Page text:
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A call warrant is a type of warrant that is somewhat like an option. An investor who is holding the warrant is granted the right to purchase underlying shares for a specified price. The purchase can take place at any point between the date of issue and the final date noted in the text of the agreement.
In most situations, a call warrant is made available by a company that is attempting to raise some type of capital. The investment carries many of the same characteristics as any investment option, in that there is a chance for the investor to secure the warrant and eventually earn some type of return above and beyond the initial investment. In this scenario, the goal is to time the purchase of the underlying stock so that the price that is guaranteed in the warrant allows the investor to secure the shares just before they are anticipated to begin increasing in value.
The structure of a call warrant is different from that of a put warrant. With this type of warrant, the holder has the ability to sell the underlying shares associated with the transaction. While the call warrant allows the holder to exercise the right to buy at a stated price, a put warrant makes it possible to sell those shares at a set price that is agreed upon at the time the warrant is established. Like the call warrant, it is possible for the holder to exercise the put warrant at any time from the point of issue until the final date identified in the terms associated with the warrant.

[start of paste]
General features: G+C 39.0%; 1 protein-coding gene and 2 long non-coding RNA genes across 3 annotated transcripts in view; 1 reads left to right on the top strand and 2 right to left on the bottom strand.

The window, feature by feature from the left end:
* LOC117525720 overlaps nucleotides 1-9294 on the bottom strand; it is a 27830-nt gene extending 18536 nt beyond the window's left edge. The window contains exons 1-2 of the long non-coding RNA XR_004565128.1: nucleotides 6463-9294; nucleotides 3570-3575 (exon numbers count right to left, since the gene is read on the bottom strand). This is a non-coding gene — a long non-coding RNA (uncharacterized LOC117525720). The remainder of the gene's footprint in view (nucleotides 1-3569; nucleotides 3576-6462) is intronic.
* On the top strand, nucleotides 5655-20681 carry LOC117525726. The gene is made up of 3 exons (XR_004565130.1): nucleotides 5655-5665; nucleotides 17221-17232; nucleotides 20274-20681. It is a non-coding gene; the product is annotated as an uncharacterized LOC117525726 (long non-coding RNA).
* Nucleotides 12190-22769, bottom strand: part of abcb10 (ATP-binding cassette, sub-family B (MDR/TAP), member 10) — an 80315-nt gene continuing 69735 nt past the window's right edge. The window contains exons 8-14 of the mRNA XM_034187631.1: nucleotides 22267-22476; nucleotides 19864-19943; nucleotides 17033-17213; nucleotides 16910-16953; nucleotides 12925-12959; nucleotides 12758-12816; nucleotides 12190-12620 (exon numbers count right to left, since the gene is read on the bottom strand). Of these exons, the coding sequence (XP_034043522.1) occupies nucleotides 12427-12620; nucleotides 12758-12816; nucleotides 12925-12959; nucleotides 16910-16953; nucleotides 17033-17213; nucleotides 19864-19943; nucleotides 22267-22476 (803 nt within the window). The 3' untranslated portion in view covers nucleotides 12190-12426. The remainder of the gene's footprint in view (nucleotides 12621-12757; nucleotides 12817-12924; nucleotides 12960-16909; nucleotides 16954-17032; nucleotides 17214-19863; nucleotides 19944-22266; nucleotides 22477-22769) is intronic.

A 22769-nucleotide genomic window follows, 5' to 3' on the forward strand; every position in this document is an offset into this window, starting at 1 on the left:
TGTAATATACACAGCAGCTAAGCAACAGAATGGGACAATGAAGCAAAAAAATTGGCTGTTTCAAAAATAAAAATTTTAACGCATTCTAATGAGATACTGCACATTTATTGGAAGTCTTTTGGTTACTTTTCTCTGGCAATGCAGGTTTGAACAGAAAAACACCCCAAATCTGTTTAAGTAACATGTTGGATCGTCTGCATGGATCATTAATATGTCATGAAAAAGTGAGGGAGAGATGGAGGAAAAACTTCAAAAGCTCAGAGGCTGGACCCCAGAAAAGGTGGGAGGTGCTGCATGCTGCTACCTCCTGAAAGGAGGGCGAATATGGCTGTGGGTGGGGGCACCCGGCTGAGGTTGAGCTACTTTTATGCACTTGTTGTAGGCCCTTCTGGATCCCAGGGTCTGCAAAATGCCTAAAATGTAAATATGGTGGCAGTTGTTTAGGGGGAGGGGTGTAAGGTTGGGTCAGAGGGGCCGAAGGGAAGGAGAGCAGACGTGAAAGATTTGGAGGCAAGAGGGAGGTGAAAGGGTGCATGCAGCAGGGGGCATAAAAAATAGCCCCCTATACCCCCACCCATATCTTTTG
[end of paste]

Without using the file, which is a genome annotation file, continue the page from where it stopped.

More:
A call warrant is also limited in scope when compared to a covered warrant. Covered warrants grant wider powers for the holder to buy or sell specific investments. Like a call warrant, a covered warrant does identify a specific price for the transaction, and also requires that the transaction be executed within a specific time frame. The greater versatility of the covered type of warrant is often attractive to investors, although both the put and call warrants are also extremely effective in certain situations.
Potential investors should note that a call warrant or any other type of warrant is a guarantee of earning a return from the transaction. As with any investment activity, the movement of the marketplace will have an impact on the value of the underlying shares. In some instances, this is a positive event that does in fact lead to earning a return. At other times, the market value of the shares may fall below the price named in the warrant. Should that market price remain at a lower level that the specified warrant price until the warrant expires, the investor will not realize a return.
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